Most women will have at least one uterine fibroid – a benign tumor that forms in the wall of the uterus – by the time they are 50 years old. Despite the prevalence of the disease, it is difficult to obtain accurate therapeutic information. There are many misconceptions about the treatment of uterine fibroids, ranging from impaired fertility to whether or not they can cause cancer. Dr. Hrishikesh Pai, a top gynecologist in Mumbai, has provided these science-based facts about Uterine Fibroids to help you avoid unnecessary tension. Dr. Hrishikesh Pai is a highly skilled and experienced fertility specialist and one of the best in Mumbai Gynecologist. He has received more than 50 awards for pioneering several breakthrough treatments and procedures in gynecology and infertility. Dr. Hrishikesh Pai is not resting on his laurels and is constantly pushing himself to do more for women’s health. He is a member of several well-known organizations and the author of several books. He has also been invited to attend several seminars and conferences around the world as a faculty member and speaker. This article will cover all of the myths related to uterine fibroid and help you understand the facts involved.
Myth: If you have fibroids, treat them all.
Fact: Up to 70% of women have fibroids, but many don’t know. “If fibroids are discovered by chance in the ultrasound, not everyone needs therapy,” explains Dr. Pai. Most fibroids only grow an inch to an inch per year. If you’re not experiencing symptoms or trying to get pregnant, a wait and see strategy can be used. Your doctor will do routine exams and imaging tests to track progress. If you experience symptoms, you can talk to your doctor about other treatment options.
Myth: fibroids go away on their own
Fact:Fibroids come in a variety of sizes and shapes and can grow, decrease, or stay the same over time. They can cause excessive bleeding and painful cramps, as well as straining your bladder and intestines, leading to constipation, incontinence, and painful sex. On the other hand, some women may refuse to do so. “They have huge fibroids when I see them.” “Some of them think, ‘Oh, I was hoping it would just go away,’ but it doesn’t,” adds the expert.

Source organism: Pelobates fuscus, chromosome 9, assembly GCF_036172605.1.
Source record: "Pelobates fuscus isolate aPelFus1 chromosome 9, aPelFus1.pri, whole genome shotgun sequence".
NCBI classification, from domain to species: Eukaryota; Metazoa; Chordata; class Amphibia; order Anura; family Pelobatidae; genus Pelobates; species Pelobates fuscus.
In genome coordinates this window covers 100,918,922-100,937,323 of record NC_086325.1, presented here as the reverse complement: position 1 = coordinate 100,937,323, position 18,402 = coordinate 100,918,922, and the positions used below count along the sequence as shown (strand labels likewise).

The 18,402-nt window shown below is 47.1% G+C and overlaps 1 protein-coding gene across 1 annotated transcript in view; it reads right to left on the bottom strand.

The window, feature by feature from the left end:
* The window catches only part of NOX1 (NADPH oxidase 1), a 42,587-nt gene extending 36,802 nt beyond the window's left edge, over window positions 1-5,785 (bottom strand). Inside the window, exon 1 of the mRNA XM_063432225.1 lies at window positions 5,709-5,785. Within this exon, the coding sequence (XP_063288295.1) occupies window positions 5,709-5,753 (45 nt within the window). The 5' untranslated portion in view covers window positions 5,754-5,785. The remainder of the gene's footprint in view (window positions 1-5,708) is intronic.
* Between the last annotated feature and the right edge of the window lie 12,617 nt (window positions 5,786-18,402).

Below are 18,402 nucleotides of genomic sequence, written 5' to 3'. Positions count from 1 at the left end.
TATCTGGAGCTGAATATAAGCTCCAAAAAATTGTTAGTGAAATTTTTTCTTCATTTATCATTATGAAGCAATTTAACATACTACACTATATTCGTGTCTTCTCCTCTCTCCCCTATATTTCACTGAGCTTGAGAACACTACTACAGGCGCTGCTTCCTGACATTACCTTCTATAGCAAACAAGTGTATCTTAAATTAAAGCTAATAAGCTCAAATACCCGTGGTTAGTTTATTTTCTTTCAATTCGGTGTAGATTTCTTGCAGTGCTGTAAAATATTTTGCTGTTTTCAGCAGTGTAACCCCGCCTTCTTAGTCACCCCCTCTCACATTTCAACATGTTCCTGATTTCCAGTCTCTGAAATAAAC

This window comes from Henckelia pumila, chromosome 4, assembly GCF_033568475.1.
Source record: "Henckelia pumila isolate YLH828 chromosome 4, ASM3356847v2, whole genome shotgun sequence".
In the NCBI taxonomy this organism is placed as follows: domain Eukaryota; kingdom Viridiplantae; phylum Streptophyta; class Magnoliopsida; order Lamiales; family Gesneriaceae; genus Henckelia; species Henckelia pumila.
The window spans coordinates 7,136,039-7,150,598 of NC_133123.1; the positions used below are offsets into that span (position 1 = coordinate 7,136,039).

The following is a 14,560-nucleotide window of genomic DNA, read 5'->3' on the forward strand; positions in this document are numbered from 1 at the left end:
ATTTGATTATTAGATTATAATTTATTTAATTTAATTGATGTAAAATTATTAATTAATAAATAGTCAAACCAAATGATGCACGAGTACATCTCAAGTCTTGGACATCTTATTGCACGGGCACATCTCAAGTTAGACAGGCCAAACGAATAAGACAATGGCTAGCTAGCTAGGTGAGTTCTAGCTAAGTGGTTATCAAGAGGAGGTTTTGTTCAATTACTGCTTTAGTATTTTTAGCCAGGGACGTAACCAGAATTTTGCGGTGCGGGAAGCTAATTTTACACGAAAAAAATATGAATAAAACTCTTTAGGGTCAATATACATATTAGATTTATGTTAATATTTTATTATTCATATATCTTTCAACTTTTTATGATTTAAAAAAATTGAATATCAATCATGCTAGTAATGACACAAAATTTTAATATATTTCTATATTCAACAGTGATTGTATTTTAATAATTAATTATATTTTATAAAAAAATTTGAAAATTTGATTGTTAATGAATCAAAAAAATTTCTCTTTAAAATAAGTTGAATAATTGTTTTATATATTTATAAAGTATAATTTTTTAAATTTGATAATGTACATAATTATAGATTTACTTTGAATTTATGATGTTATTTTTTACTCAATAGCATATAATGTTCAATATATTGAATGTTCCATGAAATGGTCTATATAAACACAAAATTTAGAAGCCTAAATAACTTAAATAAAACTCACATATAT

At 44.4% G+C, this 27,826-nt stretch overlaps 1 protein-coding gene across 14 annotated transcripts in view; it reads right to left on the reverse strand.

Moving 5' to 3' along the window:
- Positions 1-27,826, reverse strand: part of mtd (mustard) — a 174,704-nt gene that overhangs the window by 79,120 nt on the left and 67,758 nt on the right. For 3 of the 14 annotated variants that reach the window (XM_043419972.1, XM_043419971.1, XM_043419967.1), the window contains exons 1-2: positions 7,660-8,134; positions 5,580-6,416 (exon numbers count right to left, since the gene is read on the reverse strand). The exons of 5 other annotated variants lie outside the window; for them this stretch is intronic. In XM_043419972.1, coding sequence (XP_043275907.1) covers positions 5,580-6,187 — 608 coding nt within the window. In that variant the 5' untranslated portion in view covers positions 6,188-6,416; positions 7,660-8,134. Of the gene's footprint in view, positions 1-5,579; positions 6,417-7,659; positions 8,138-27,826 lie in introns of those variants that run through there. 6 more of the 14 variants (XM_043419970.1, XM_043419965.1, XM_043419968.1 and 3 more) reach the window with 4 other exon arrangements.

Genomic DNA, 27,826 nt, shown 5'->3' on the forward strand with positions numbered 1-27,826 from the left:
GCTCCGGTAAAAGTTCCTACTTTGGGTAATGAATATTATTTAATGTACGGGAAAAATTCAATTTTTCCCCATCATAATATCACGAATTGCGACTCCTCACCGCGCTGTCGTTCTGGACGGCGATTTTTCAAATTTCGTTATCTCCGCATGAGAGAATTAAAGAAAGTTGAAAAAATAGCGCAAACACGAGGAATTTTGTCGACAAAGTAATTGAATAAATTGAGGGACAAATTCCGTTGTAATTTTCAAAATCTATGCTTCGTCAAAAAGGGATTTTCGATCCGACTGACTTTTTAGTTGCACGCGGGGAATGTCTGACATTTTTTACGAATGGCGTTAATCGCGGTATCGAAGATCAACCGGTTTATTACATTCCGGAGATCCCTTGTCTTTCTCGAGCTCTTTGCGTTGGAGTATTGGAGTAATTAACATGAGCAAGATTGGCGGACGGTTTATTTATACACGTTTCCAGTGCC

Myth: The only treatment option is hysterectomy
According to Dr. Pai, an excellent gynecologist in Mumbai, treating your uterine fibroids will depend on your symptoms, reproductive concerns, and personal taste. According to Dr. Pai, hysterectomy (also known as hysterectomy) is not always necessary, and while it is the only cure for uterine fibroids, it is not the only therapeutic option. Other treatment options are:
- Hysteroscopy (which removes fibroids from the uterine cavity).
- Endometrial ablation (which destroys the lining of the uterus to treat smaller tumors).
- Myomectomy (removal of fibroids from the uterine cavity) (removal of the fibroids only).
Non-surgical methods and drugs are also available to control excessive bleeding and shrink fibroids.
Myth: A hysterectomy is not an effective procedure.
Fact: According to Dr. Pai, the removal of the womb has profound emotional consequences for many women that not only mean loss of parenthood, but also what it means to be a woman. He advises women and their doctors to take a holistic view of their health. Check with your doctor about the hormonal and physical consequences of a hysterectomy. How will it affect my sexual desire? What will it be like not to have a uterus? “I see no reason why we cannot grant a woman’s wishes if she wants to preserve her organ, and that is medically safe,” he continues.
Myth: fibroid surgery spreads cancer.
Myoma tumors in the uterus are benign tumors. According to Dr. Pai, less than 1% of women who have fibroid surgery develop hidden uterine sarcoma, a type of cancer. The use of surgical devices called laparoscopic power morcellation during myomectomy and hysterectomy in people with hidden cancer can spread cancer outside the uterus. However, this no longer makes the device widespread.
Myths Must Be Removed Myth
Fact: MRI-guided focused ultrasound, which heats the fibroid until it evaporates, and uterine artery embolization, which stops the artery causing the fibroid to grow, are two non-surgical methods of shrinking fibroids. Treatments such as birth control pills and IUDs containing progesterone can also help relieve symptoms. Dr. Pai, Mumbai’s senior gynecologist, says, “All of these will help manage fibroid-related bleeding without increasing the fibroid size.”
Myth: fibroids must be removed before pregnancy
Fact: Even if fibroids are not removed, most women with fibroids can have healthy pregnancies. The exception is submucosal myomas, which are located in the uterine cavity. Dr. Pai explains, “We recommend removing these fibroids before pregnancy because they can increase the risk of miscarriage.” Fibroids can increase in weight during pregnancy, adding to the strain on the pelvis. According to Dr. Pai, fibroids typically go away after birth.
Myth: Uterine fibroids can be cured with drugs and surgery.
Fact: Fibroid medications help reduce the size of fibroids, but they do not eliminate them. Fibroids, as you may have noticed, are persistent. “The fibroids will shrink, but they will grow back once you stop taking them,” says Dr. Pai. Fibroids can reappear even after surgical removal. If you have fibroids, you will need regular checkups and imaging tests to make sure that there are no new fibroids.
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